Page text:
Waves of deadly airstrikes against rebel-held areas in Syria have made this week "one of the bloodiest periods of the entire conflict," the UN human rights chief said Saturday.
Opposition-controlled areas in Syria's northwestern province of Idlib and Eastern Ghouta, outside the capital, Damascus, have suffered intensified bombardment by what observers say are Russian-backed Syrian government forces.
UN High Commissioner for Human Rights Zeid Ra'ad Al Hussein called for urgent international action to halt the bloodshed after reports of 277 civilian deaths between Sunday and Friday. More than 800 civilians also were reported injured, the UN human rights office said.
"The past week has been one of the bloodiest periods of the entire conflict, with wave after wave of deadly airstrikes leading to civilian casualties in areas of Eastern Ghouta and Idlib," Zeid said in a strongly worded statement.
"The no-holds-barred nature of this assault is evidenced by reports that at least nine medical facilities, six of them in Idlib and three in Eastern Ghouta, were hit by airstrikes. Even by Syria's atrocious standards, these are exceptionally deplorable developments."
Paramedics and volunteers were also killed and injured in a number of places "after second, third or fourth rounds of airstrikes apparently deliberately targeted places that had already been hit earlier in the day," the statement said.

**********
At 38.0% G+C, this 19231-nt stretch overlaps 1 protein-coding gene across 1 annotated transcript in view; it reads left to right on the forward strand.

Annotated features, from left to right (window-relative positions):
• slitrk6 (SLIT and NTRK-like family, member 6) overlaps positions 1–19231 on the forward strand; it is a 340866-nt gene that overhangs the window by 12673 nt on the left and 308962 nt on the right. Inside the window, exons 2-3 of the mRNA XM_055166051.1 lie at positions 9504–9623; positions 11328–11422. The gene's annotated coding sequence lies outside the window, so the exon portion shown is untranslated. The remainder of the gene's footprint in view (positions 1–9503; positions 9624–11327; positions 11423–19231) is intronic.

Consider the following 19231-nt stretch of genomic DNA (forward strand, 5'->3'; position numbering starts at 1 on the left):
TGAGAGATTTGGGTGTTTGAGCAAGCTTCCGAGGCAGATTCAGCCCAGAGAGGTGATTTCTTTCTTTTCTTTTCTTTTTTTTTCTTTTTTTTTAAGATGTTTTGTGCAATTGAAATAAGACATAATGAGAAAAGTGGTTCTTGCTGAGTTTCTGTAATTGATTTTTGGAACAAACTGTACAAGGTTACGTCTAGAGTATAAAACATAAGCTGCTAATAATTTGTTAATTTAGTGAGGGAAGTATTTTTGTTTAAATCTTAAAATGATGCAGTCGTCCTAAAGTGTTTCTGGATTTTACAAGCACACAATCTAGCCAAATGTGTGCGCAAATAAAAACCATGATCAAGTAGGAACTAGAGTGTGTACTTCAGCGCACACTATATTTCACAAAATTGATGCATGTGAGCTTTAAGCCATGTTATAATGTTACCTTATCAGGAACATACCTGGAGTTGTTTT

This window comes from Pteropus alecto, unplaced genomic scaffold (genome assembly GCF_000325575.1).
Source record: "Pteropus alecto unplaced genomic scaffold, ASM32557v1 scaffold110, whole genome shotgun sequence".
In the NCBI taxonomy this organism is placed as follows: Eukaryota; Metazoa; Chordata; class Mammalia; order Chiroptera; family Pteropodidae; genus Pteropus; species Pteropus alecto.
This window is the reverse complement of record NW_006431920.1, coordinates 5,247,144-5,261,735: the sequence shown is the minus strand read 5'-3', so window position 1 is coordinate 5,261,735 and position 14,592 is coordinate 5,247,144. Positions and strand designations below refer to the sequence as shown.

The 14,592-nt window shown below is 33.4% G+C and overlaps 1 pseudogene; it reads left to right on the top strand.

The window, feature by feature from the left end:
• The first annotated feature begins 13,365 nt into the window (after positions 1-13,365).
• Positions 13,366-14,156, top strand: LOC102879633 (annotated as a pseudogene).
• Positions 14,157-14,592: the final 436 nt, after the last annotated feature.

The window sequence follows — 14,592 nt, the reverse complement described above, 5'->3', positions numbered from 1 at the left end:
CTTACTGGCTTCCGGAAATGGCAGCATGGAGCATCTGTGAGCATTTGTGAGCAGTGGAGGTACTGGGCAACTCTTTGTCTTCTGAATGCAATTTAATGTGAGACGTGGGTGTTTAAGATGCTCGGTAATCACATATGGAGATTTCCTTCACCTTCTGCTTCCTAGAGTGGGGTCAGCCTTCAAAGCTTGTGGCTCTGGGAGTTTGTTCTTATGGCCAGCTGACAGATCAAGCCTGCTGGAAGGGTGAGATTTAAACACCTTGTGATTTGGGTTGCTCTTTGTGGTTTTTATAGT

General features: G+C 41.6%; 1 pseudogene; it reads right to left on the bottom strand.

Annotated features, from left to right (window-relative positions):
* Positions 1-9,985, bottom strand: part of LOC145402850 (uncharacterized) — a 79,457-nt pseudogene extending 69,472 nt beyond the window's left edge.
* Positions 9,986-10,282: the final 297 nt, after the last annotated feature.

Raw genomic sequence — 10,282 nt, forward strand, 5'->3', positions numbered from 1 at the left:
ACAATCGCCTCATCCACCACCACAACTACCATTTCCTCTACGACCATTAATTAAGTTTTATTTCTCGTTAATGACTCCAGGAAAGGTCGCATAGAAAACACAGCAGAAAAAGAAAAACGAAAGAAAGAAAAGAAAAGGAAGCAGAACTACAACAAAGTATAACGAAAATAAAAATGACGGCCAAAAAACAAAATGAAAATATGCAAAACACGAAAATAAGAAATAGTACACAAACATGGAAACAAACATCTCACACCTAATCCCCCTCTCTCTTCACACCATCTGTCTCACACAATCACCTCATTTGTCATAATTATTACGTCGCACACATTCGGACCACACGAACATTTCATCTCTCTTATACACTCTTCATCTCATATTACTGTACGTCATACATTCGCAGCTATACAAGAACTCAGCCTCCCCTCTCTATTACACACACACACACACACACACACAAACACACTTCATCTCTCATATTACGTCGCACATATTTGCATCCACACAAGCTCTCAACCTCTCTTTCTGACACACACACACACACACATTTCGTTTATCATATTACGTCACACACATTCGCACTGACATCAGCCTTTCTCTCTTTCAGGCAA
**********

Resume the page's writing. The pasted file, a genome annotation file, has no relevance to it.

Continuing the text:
More than 200 of those killed were in Eastern Ghouta -- more than a quarter of them were children.
At the same time, rockets and mortars continue to be fired from rebel-held areas in residential areas of government-held Damascus and surrounding suburbs, the statement said. At least seven civilians have been reported killed and 18 injured between Tuesday and Friday, it said.
Zeid noted that both Idlib and Eastern Ghouta are supposed to be "de-escalation zones" according to a peace agreement struck by Russia, Turkey and Iran in May.
At least 2 million civilians live in Idlib province, according to the UN human rights office, while some 350,000 people are believed to be trapped in the Eastern Ghouta area.
According to the statement, the UN office staff has received reports and video footage suggesting that "toxic agents" may have been released following airstrikes Sunday on a residential area of Saraqeb. UN human rights experts said Tuesday they were investigating reports of alleged chlorine bomb attacks on civilians in Saraqeb and the city of Douma in Eastern Ghouta.
Zeid called for civilians to be protected and for the "prevailing climate of impunity" to end.
"After seven years of paralysis in the (UN) Security Council, the situation in Syria is crying out to be referred to the International Criminal Court, as well as for a much more concerted effort by (s)tates to bring peace," he said.
"The conduct and management of this war has been utterly shameful from the outset, and the failure to end it marks an epic failure of global diplomacy."
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